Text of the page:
Thursday, June 11, 2009

The Columbia River Gorge

Our road trip from Portland to Spokane took us east through the gorge. The trip along the river quickly changes from lush green grasses and deciduous trees, to sagebrush and a vast open sky. What really captured my attention, and imagination, this trip was the quantity of wind turbines that have sprouted up. They are multiplying like weeds! I wanted to compare them to three-limb alien trees but my husband said that would be corny, lord knows I don’t want to be corny (?).
We made this same road trip last August; there was a fraction of the numbers we saw this time, rows on both sides of the river as far as the eye could see. For those of you not familiar with the area, on the north side of the river is Washington State and on the south is Oregon. Both states have clearly embraced wind power. While I find the turbines oddly beautiful and elegant I can’t help but wonder how the activists fighting to preserve the natural beauty of gorge feel about this invasion. There are more on the way too, we passed numerous blades on flatbed trucks; the pictures don’t communicate the size and graceful curves of the blade. They resemble a huge underwater creature. I apologize for the bug splatters on the windshield; it’s impossible to take good photos from your car! We have a traditional ending to our road trips through the gorge, stopping at Maryhill Winery for a glass of wine and the opportunity to set back and enjoy the beauty of the area while not moving by it at 70 (ish) mph. These photos were taken from their patio overlooking the vineyard and river. A beautiful ending to a fabulous long weekend.


  1. Along the east coast, the trend has been to put them out to see a bit. I know it has caused controversy in some places because of the effect turbines might have on migrating birds that might fly into their path. So far, we have none off our two islands here (Chincoteague and Assateague). I am not anti-turbine at all; I just think they need to be strategically placed to have the least effect on the environment!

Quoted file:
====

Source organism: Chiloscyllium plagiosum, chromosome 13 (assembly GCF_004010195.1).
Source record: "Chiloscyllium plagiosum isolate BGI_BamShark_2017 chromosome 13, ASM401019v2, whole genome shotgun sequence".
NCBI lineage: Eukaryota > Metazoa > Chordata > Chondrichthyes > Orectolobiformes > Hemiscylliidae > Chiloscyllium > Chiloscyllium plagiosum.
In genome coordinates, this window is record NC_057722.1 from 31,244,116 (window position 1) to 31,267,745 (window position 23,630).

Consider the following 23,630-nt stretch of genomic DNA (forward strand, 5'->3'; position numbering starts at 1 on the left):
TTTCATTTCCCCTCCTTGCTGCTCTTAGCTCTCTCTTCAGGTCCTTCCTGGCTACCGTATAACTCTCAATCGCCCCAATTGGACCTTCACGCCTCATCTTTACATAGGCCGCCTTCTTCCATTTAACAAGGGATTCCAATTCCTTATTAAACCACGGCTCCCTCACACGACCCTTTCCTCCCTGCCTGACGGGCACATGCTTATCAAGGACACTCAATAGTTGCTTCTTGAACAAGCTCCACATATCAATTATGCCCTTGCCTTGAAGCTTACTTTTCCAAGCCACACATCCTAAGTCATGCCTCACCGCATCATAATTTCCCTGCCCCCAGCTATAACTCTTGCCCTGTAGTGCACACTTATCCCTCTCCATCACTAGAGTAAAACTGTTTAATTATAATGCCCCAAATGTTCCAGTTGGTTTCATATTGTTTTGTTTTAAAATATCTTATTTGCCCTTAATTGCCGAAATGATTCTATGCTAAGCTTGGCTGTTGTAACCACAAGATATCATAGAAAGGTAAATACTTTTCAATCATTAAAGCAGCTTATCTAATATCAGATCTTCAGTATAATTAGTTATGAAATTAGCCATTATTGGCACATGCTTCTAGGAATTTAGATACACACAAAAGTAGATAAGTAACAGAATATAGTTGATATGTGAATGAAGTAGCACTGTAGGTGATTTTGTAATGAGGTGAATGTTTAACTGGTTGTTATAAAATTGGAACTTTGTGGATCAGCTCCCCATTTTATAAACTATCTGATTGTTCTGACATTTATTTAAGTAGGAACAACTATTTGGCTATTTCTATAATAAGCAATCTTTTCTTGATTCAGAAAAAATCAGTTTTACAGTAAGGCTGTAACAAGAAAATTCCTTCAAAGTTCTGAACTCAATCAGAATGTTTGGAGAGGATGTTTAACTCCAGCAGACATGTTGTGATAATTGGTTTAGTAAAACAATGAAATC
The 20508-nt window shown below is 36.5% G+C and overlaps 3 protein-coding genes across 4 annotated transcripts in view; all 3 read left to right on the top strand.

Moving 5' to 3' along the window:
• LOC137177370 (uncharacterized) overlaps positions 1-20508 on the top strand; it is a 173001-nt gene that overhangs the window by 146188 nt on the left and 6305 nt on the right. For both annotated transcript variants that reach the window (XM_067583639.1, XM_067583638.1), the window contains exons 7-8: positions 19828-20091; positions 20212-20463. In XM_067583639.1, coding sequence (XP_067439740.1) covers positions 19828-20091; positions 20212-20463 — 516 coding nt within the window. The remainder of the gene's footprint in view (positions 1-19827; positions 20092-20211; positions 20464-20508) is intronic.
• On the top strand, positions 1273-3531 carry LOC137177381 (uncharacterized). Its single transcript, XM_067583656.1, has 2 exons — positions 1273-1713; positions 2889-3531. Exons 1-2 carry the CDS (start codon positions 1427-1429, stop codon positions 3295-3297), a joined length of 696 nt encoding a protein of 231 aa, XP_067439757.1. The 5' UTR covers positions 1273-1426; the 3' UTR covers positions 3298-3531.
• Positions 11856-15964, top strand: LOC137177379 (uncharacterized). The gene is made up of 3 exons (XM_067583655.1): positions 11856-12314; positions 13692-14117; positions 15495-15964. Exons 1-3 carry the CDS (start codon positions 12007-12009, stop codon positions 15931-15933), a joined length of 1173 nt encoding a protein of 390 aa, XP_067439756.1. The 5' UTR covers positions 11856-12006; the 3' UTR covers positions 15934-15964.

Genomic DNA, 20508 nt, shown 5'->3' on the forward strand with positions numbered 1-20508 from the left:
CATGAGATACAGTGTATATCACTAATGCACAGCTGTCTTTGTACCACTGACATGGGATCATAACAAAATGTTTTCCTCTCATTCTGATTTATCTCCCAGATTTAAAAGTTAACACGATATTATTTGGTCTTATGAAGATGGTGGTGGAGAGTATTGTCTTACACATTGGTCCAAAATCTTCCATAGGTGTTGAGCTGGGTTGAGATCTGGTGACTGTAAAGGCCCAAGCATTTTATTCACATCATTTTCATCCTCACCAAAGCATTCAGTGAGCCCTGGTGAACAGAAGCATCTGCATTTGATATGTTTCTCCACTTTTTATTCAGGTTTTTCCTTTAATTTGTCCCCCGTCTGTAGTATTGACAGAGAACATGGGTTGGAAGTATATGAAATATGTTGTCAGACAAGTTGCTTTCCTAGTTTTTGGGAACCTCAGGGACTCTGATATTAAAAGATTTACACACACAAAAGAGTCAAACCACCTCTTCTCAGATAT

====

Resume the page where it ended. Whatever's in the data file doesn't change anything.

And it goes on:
2. This landscape reminds me of parts of Northern California, which is also where I first saw wind turbines many years ago (late 80s/early 90s). I can see the need to place them where they will be most useful, but it does spoil the natural beauty of the landscape somewhat. Oh well, they have their own beauty as you say. Maybe they could paint them blue so they blend in with the sky? White is kind of sticky-outish.

  3. AnonymousJune 12, 2009

    No activist here but they sure do look like
    crap. The gorge used to be a favorite drive of


  4. I agree Island Gardener, I hate to think of birds flying into them...not a happy thought. I saw a show on our public broadcasting station the other night about the turbines at sea, interesting.

    Karen, sticky-outish?! I think you just coined a new phrase. I like it!

    Anonymous/Marci - thanks for commenting, I was hoping to hear from people who feel like you do. I knew there had to be those that didn't like them.

  5. I'm just now putting together an itinerary for Portland and Mr T and I are including Cracked Pots at McMenamins & the gorge. I've never been; he's not sure. Thanx for tip on the winery. I saw fields of wind turbines in Nevada last winter during m first trip to the desert. I'm still processing all the pros and cons about this source of energy. They're clearly fraught with problems: My problem is that I can often see both sides to a controversy. Putting a revealing, honest response in the mix.

  6. Thanks for the response Alice! The setting of McMenamins Edgefield is nice, I think you'll enjoy it. You remind me of something else I wanted to say about the turbines. I've read a lot about the possible health implications for the folks living near the turbines. They are definitely not without issue, and I didn't mean to imply otherwise. I was merely speaking on the visual and emotional impact of seeing them in the landscape.

  7. DG, I understand completely. That's my other side talking: where they appear as sculptural or otherwordly life forms. I've hoped that they would satisfy a need for power that would not be harmful. Perhaps if I were familiar with a landscape, and it was suddenly taken over by turbines, I'd be up in arms. Being from inner-city Chicago and a sculptor who has created with cast off objects or broken bits, my eyes can see beauty in industrial contraptions / abandoned cast-offs. Alice

  8. I somehow missed this yesterday, my schedule is all messed up these days, but I would have said welcome back, and that I don't mind the wind turbines but I thought birds would avoid them. They don't? Now I don't know what to think about them.

  9. Alice - agreed!

    Megan - I haven't actually heard of birds flying into them here, but I guess anything is possible. They seem to move around so slowly that I would think birds would have time to get away.


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